Gödecke, A.

R. Karstens, A. Gödecke, A. Prießner, and J. Ihlemann, “Fabrication of 250-nm-hole arrays in glass and fused silica by UV laser ablation,” Opt. Laser Technol. 83, 16–20 (2016).
[Crossref]

Gower, M. C.

M. C. Gower, E. Davies, and A. S. Holmes, “Optical modeling of laser ablated microstructures,” J. Appl. Phys. 112(9), 093112 (2012).
[Crossref]

Hodapp, T. W.

T. W. Hodapp and P. R. Fleming, “Modeling topology formation during laser ablation,” J. Appl. Phys. 84(1), 577–583 (1998).
[Crossref]

Holmes, A. S.

M. C. Gower, E. Davies, and A. S. Holmes, “Optical modeling of laser ablated microstructures,” J. Appl. Phys. 112(9), 093112 (2012).
[Crossref]

Hüttmann, G.

M. Wiesner, J. Ihlemann, H. H. Müller, E. Lankenau, and G. Hüttmann, “Optical coherence tomography for process control of laser micromachining,” Rev. Sci. Instrum. 81(3), 033705 (2010).
[Crossref] [PubMed]

Ihlemann, J.

R. Karstens, A. Gödecke, A. Prießner, and J. Ihlemann, “Fabrication of 250-nm-hole arrays in glass and fused silica by UV laser ablation,” Opt. Laser Technol. 83, 16–20 (2016).
[Crossref]

L. Brusberg, M. Neitz, H. Schröder, T. Fricke-Begemann, and J. Ihlemann, “Fabrication of Fresnel micro lens array in borosilicate glass by F2 laser ablation for glass interposer application,” Proc. SPIE 8991, 89910H (2014).
[Crossref]

M. Wiesner and J. Ihlemann, “High resolution patterning of sapphire by F2-laser ablation,” Appl. Phys., A Mater. Sci. Process. 103(1), 51–58 (2011).
[Crossref]

T. Fricke-Begemann and J. Ihlemann, “Direct light-coupling to thin-film waveguides using a grating-structured GRIN lens,” Opt. Express 18(19), 19860–19866 (2010).
[Crossref] [PubMed]

M. Wiesner, J. Ihlemann, H. H. Müller, E. Lankenau, and G. Hüttmann, “Optical coherence tomography for process control of laser micromachining,” Rev. Sci. Instrum. 81(3), 033705 (2010).
[Crossref] [PubMed]

J. Ihlemann, M. Schulz-Ruhtenberg, and T. Fricke-Begemann, “Micro patterning of fused silica by ArF- and F2-laser ablation,” J. Phys. Conf. Ser. 59, 206–209 (2007).
[Crossref]

J. Ihlemann, “Excimer laser ablation of fused silica,” Appl. Surf. Sci. 54, 193–200 (1992).
[Crossref]

T. Fricke-Begemann, J. Meinertz, and J. Ihlemann, “Fabrication of diffractive micro lenses by direct laser ablation,” in Proceedings of the EOS Topical Meeting on Micro-Optics, Diffractive Optics and Optical MEMS (2006).

Karstens, R.

R. Karstens, A. Gödecke, A. Prießner, and J. Ihlemann, “Fabrication of 250-nm-hole arrays in glass and fused silica by UV laser ablation,” Opt. Laser Technol. 83, 16–20 (2016).
[Crossref]

Kelly, R.

R. Kelly, A. Miotello, B. Braren, and C. E. Otis, “On the debris phenomenon with laser-sputtered polymers,” Appl. Phys. Lett. 60(24), 2980–2982 (1992).
[Crossref]

Lankenau, E.

M. Wiesner, J. Ihlemann, H. H. Müller, E. Lankenau, and G. Hüttmann, “Optical coherence tomography for process control of laser micromachining,” Rev. Sci. Instrum. 81(3), 033705 (2010).
[Crossref] [PubMed]

Meinertz, J.

T. Fricke-Begemann, J. Meinertz, and J. Ihlemann, “Fabrication of diffractive micro lenses by direct laser ablation,” in Proceedings of the EOS Topical Meeting on Micro-Optics, Diffractive Optics and Optical MEMS (2006).

Messerschmidt, B.

R. P. Barretto, B. Messerschmidt, and M. J. Schnitzer, “In vivo fluorescence imaging with high-resolution microlenses,” Nat. Methods 6(7), 511–512 (2009).
[Crossref] [PubMed]

Miotello, A.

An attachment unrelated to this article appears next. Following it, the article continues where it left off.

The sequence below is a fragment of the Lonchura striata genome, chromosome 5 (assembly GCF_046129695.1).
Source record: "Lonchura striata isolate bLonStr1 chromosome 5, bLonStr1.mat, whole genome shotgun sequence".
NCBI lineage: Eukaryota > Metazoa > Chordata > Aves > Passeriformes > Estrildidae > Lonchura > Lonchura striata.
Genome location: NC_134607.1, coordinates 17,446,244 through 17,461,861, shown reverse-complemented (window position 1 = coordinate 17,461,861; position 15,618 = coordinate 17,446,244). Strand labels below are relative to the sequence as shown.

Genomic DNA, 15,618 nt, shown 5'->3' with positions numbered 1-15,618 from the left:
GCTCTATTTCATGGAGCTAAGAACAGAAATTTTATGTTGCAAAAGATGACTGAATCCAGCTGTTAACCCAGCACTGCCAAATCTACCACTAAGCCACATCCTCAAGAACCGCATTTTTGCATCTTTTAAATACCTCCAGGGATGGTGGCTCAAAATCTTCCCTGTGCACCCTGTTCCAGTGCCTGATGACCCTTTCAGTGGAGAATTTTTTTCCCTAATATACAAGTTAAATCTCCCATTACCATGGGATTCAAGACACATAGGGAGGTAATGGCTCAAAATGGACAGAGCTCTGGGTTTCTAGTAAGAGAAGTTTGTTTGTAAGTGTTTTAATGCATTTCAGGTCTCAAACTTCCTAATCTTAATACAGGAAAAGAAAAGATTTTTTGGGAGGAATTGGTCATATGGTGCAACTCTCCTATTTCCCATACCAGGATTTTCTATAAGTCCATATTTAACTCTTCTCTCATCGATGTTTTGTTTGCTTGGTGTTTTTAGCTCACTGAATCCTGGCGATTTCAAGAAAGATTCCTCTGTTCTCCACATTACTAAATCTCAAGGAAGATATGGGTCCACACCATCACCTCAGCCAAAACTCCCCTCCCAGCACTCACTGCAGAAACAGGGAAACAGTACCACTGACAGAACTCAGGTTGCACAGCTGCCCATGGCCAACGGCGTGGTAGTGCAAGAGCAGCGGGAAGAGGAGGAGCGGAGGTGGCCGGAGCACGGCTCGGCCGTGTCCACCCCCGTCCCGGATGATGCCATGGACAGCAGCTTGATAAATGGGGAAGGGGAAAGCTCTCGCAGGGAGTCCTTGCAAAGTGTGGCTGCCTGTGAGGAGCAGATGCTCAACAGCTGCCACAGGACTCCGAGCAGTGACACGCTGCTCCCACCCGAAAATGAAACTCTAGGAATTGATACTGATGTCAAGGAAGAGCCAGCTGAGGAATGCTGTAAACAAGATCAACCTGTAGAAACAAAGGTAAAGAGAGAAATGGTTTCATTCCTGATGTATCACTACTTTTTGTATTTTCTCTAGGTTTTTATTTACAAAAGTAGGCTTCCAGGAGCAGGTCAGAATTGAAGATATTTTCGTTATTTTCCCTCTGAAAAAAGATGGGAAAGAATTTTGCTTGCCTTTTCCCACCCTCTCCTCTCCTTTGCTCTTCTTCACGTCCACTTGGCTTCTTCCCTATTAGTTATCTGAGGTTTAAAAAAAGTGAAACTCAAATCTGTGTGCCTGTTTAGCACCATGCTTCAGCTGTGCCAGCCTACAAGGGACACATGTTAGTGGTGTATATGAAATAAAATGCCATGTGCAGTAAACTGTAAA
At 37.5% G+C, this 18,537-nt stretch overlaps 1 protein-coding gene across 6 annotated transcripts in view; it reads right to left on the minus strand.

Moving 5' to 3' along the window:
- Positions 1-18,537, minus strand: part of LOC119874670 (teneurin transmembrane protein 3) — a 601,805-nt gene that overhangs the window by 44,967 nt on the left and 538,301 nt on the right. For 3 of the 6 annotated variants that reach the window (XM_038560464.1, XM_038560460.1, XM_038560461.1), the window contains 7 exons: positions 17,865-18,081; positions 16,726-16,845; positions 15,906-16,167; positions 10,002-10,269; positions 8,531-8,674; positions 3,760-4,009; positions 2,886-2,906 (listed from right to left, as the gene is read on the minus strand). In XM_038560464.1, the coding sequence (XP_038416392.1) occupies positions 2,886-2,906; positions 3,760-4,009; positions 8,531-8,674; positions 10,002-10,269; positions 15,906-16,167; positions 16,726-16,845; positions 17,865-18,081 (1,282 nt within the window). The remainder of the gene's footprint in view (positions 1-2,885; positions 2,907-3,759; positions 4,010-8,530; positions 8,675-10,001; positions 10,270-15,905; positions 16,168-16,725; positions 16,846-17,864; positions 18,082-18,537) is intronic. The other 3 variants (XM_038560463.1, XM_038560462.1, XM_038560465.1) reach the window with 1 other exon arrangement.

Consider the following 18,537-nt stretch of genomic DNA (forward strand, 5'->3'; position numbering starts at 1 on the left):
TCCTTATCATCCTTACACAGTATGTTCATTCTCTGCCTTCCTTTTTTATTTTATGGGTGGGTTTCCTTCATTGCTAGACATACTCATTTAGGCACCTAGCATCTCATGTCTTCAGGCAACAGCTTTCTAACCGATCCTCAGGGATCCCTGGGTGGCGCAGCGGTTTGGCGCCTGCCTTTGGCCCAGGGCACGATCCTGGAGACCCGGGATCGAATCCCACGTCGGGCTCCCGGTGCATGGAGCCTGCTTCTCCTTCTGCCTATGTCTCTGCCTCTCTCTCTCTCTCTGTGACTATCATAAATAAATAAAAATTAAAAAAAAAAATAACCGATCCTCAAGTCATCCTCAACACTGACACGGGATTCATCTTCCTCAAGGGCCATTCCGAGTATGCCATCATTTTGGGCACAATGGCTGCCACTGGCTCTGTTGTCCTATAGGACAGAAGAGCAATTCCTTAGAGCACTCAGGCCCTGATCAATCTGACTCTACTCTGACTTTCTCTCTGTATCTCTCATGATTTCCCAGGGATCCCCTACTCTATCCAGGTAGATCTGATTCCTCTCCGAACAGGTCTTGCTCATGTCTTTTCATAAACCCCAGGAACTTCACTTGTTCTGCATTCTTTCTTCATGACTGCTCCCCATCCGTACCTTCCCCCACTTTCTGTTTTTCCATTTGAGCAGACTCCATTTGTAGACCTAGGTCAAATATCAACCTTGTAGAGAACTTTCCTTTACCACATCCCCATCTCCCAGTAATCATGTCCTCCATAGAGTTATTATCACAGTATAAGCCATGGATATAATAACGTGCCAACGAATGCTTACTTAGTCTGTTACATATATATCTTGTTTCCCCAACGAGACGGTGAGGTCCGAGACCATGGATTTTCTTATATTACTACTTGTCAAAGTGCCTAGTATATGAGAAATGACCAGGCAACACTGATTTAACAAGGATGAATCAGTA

R. Kelly, A. Miotello, B. Braren, and C. E. Otis, “On the debris phenomenon with laser-sputtered polymers,” Appl. Phys. Lett. 60(24), 2980–2982 (1992).
[Crossref]

Müller, H. H.

M. Wiesner, J. Ihlemann, H. H. Müller, E. Lankenau, and G. Hüttmann, “Optical coherence tomography for process control of laser micromachining,” Rev. Sci. Instrum. 81(3), 033705 (2010).
[Crossref] [PubMed]

Neitz, M.

L. Brusberg, M. Neitz, H. Schröder, T. Fricke-Begemann, and J. Ihlemann, “Fabrication of Fresnel micro lens array in borosilicate glass by F2 laser ablation for glass interposer application,” Proc. SPIE 8991, 89910H (2014).
[Crossref]

Otis, C. E.

R. Kelly, A. Miotello, B. Braren, and C. E. Otis, “On the debris phenomenon with laser-sputtered polymers,” Appl. Phys. Lett. 60(24), 2980–2982 (1992).
[Crossref]

Prießner, A.

R. Karstens, A. Gödecke, A. Prießner, and J. Ihlemann, “Fabrication of 250-nm-hole arrays in glass and fused silica by UV laser ablation,” Opt. Laser Technol. 83, 16–20 (2016).
[Crossref]

Schnitzer, M. J.

R. P. Barretto, B. Messerschmidt, and M. J. Schnitzer, “In vivo fluorescence imaging with high-resolution microlenses,” Nat. Methods 6(7), 511–512 (2009).
[Crossref] [PubMed]

Schröder, H.

L. Brusberg, M. Neitz, H. Schröder, T. Fricke-Begemann, and J. Ihlemann, “Fabrication of Fresnel micro lens array in borosilicate glass by F2 laser ablation for glass interposer application,” Proc. SPIE 8991, 89910H (2014).
[Crossref]

Schulz-Ruhtenberg, M.

J. Ihlemann, M. Schulz-Ruhtenberg, and T. Fricke-Begemann, “Micro patterning of fused silica by ArF- and F2-laser ablation,” J. Phys. Conf. Ser. 59, 206–209 (2007).
[Crossref]

Wiesner, M.

M. Wiesner and J. Ihlemann, “High resolution patterning of sapphire by F2-laser ablation,” Appl. Phys., A Mater. Sci. Process. 103(1), 51–58 (2011).
[Crossref]

M. Wiesner, J. Ihlemann, H. H. Müller, E. Lankenau, and G. Hüttmann, “Optical coherence tomography for process control of laser micromachining,” Rev. Sci. Instrum. 81(3), 033705 (2010).
[Crossref] [PubMed]

Appl. Phys. Lett. (1)

R. Kelly, A. Miotello, B. Braren, and C. E. Otis, “On the debris phenomenon with laser-sputtered polymers,” Appl. Phys. Lett. 60(24), 2980–2982 (1992).
[Crossref]

Appl. Phys., A Mater. Sci. Process. (1)

M. Wiesner and J. Ihlemann, “High resolution patterning of sapphire by F2-laser ablation,” Appl. Phys., A Mater. Sci. Process. 103(1), 51–58 (2011).
[Crossref]

Appl. Surf. Sci. (1)

J. Ihlemann, “Excimer laser ablation of fused silica,” Appl. Surf. Sci. 54, 193–200 (1992).
[Crossref]